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One brand is strapping brain monitors on people at SXSW to promote some godforsaken menu item. Another is convincing festival goers to get fucked up haircuts and do assorted dumb shit for a chance to see a top 40 pop star that is almost as blown out as SXSW itself. Thousands of people are standing in hundreds of lines for bags of commercial products they will never need. They have, in essence, paid up to $1700 to be a real-life product placement. They have paid to be treated as marketing tools.

It has become a gigantic global gang-bang of corporate culture and exploitation. It is not a celebration of anything that is unique or special about Austin.

Sure they call it a "festival." Forgive me for a moment as I channel Rand Paul and copy and paste from Wikipedia: "A festival or gala is an event ordinarily staged by a local community, which centers on and celebrates some unique aspect of that community and the Festival."

There was a time when this was an accurate description of SXSW. That time has come and gone. 

Now SXSW is the cultural equivalent of renting your house out to strangers for three weeks. There is nothing celebrated during SXSW. It has become a gigantic global gang-bang of corporate culture and exploitation. It is not a celebration of anything that is unique or special about Austin. SXSW is about brand-sponsored stupidity. There is nothing remotely bold or original about it.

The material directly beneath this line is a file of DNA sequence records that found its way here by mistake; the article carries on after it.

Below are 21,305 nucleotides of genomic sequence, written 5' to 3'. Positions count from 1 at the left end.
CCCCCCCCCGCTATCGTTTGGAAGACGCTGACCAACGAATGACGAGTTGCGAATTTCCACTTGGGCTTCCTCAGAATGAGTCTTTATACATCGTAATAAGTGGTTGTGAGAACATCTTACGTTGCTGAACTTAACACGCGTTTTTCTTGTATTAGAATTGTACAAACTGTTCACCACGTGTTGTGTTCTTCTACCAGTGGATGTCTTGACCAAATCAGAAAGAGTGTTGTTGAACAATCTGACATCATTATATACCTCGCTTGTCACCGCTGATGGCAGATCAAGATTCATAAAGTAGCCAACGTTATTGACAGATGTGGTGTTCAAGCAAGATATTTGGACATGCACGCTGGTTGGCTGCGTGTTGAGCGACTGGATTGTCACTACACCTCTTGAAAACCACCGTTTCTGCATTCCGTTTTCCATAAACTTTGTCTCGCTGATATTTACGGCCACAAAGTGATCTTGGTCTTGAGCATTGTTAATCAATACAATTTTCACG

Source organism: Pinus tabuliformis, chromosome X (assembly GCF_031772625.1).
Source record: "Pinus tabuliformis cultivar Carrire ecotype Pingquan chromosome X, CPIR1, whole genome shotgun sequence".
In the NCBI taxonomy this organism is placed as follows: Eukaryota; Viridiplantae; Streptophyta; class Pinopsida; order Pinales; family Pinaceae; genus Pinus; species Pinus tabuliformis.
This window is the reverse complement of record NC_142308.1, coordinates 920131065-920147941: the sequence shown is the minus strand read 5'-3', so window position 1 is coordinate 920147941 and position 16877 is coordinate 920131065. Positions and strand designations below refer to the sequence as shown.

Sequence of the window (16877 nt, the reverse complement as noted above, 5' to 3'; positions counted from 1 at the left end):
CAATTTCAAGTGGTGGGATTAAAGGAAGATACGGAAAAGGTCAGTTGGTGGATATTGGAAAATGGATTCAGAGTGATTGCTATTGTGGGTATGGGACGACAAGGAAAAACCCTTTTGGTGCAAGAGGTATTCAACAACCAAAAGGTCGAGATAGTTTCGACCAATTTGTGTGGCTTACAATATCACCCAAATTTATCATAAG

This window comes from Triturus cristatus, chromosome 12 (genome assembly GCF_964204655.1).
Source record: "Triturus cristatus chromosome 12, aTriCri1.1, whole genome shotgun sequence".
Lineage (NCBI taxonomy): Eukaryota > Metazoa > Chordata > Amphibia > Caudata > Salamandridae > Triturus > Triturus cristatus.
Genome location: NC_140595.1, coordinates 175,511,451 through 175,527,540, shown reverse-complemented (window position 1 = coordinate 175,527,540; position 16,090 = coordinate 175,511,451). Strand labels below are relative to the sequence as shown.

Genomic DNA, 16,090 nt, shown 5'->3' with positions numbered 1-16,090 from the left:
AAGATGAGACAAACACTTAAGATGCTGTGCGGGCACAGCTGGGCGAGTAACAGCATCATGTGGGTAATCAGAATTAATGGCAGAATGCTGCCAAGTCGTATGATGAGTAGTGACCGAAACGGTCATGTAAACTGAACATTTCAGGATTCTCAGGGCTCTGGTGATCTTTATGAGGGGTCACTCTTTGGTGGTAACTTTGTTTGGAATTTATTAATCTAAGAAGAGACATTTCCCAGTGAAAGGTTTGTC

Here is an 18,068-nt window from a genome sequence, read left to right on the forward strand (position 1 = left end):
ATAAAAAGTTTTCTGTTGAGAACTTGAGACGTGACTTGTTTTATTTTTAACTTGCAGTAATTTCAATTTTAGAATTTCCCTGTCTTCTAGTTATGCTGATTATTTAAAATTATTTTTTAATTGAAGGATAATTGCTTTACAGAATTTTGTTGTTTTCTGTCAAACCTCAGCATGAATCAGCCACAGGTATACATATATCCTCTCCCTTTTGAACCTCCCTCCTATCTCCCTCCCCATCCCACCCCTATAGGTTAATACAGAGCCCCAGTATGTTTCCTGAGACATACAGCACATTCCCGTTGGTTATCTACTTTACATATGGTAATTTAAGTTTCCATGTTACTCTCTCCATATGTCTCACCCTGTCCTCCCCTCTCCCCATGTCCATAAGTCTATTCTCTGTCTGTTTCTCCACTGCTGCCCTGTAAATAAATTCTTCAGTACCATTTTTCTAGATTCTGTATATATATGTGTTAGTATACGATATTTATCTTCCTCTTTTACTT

The festival is a giant factory of unscrupulous profiteering and for the life of me I can't understand why people let them get away with it. They charge over a thousand dollars to attend, and for those who can't afford it, they offer "volunteer" positions in exchange for admission.

Whether a for-profit "festival" is legally allowed to have non-paid employees is still being discussed. I don't care either way, but when I end up wasting an hour of my time because a “volunteer” has no clue what they are doing, I begin to lose it.

There are various representatives of the music, film and tech communities milling about like drunk children who just discovered their own genitals.

The volunteers at SXSW resemble freshly reanimated corpses standing around like zombies, except even a zombie has more direction and motivation than these people. Lower jaws hanging open, eyes gazing off into what I can only imagine is a blurred horizon. (Hey, SXSW, you get what you pay for! Unless of course you paid $1700, in which case you get a plastic badge and a bag to carry all of your useless products in.)

There are assholes on Segways wearing Google Glass and talking on their cell phones while riding down Congress Ave. There are aggressive drunks looking to start fights. There are various representatives of the music, film and tech communities milling about like stoned children who just discovered their own genitals. There are thousands of opportunities to consume something for a chance to consume something else.

You know what’s missing at SXSW? The opportunity to casually discover a new band at a random bar, and the comfort of leaving your house without the dread of realizing you will never find a parking spot.

The irony of this festival is that it has come to represent the complete opposite of what makes Austin special. Austin on a good day is quiet, but filled with music. It is mellow, but there's always something to do. It's a cultural oasis in the cultural void that is Texas. Somehow, SXSW has turned in on itself so many times that it's just become a prolapsed version of its former self. The corporate gang-bang has and always will take its toll.

In the end, I blame myself for taking part in SXSW. It's my own fault. No guns were put to my head. My hands and feet were never bound. It'll never happen again, though. I'm forever against this festival—at least until my film gets accepted, in which case, where do I sign?

T.Z. Heder is a filmmaker living in Austin. You can follow his work at sexwithdonuts.com.

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